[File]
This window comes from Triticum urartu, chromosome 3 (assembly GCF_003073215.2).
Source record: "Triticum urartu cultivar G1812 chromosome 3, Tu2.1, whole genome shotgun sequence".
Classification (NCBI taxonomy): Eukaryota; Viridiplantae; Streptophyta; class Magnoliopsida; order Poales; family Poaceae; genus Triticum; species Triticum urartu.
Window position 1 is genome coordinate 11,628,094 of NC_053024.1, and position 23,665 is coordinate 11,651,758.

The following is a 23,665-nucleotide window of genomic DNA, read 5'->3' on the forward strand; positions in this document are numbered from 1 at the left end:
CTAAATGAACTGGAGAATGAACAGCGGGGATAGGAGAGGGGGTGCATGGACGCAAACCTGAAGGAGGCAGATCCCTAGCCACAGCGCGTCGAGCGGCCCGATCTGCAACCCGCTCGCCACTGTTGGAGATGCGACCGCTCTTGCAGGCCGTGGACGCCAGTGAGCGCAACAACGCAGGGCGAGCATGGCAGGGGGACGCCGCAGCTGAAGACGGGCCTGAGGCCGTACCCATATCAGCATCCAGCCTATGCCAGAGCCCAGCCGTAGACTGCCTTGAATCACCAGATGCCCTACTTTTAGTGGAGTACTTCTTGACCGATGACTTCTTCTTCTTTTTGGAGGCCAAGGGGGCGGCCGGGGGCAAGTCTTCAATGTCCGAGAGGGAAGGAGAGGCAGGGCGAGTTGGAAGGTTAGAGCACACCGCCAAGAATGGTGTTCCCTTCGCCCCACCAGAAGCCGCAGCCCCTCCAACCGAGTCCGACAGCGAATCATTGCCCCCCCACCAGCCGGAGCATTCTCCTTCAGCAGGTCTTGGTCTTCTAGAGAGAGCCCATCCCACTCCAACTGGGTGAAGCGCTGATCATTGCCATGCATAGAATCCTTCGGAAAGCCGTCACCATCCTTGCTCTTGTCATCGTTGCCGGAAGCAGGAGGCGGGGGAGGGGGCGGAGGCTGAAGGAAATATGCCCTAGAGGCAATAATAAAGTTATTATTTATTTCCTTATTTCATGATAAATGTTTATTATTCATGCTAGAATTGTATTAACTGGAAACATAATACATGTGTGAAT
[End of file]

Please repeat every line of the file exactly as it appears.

This window comes from Triticum urartu, chromosome 3 (assembly GCF_003073215.2).
Source record: "Triticum urartu cultivar G1812 chromosome 3, Tu2.1, whole genome shotgun sequence".
Classification (NCBI taxonomy): Eukaryota; Viridiplantae; Streptophyta; class Magnoliopsida; order Poales; family Poaceae; genus Triticum; species Triticum urartu.
Window position 1 is genome coordinate 11,628,094 of NC_053024.1, and position 23,665 is coordinate 11,651,758.

The following is a 23,665-nucleotide window of genomic DNA, read 5'->3' on the forward strand; positions in this document are numbered from 1 at the left end:
CTAAATGAACTGGAGAATGAACAGCGGGGATAGGAGAGGGGGTGCATGGACGCAAACCTGAAGGAGGCAGATCCCTAGCCACAGCGCGTCGAGCGGCCCGATCTGCAACCCGCTCGCCACTGTTGGAGATGCGACCGCTCTTGCAGGCCGTGGACGCCAGTGAGCGCAACAACGCAGGGCGAGCATGGCAGGGGGACGCCGCAGCTGAAGACGGGCCTGAGGCCGTACCCATATCAGCATCCAGCCTATGCCAGAGCCCAGCCGTAGACTGCCTTGAATCACCAGATGCCCTACTTTTAGTGGAGTACTTCTTGACCGATGACTTCTTCTTCTTTTTGGAGGCCAAGGGGGCGGCCGGGGGCAAGTCTTCAATGTCCGAGAGGGAAGGAGAGGCAGGGCGAGTTGGAAGGTTAGAGCACACCGCCAAGAATGGTGTTCCCTTCGCCCCACCAGAAGCCGCAGCCCCTCCAACCGAGTCCGACAGCGAATCATTGCCCCCCCACCAGCCGGAGCATTCTCCTTCAGCAGGTCTTGGTCTTCTAGAGAGAGCCCATCCCACTCCAACTGGGTGAAGCGCTGATCATTGCCATGCATAGAATCCTTCGGAAAGCCGTCACCATCCTTGCTCTTGTCATCGTTGCCGGAAGCAGGAGGCGGGGGAGGGGGCGGAGGCTGAAGGAAATATGCCCTAGAGGCAATAATAAAGTTATTATTTATTTCCTTATTTCATGATAAATGTTTATTATTCATGCTAGAATTGTATTAACTGGAAACATAATACATGTGTGAAT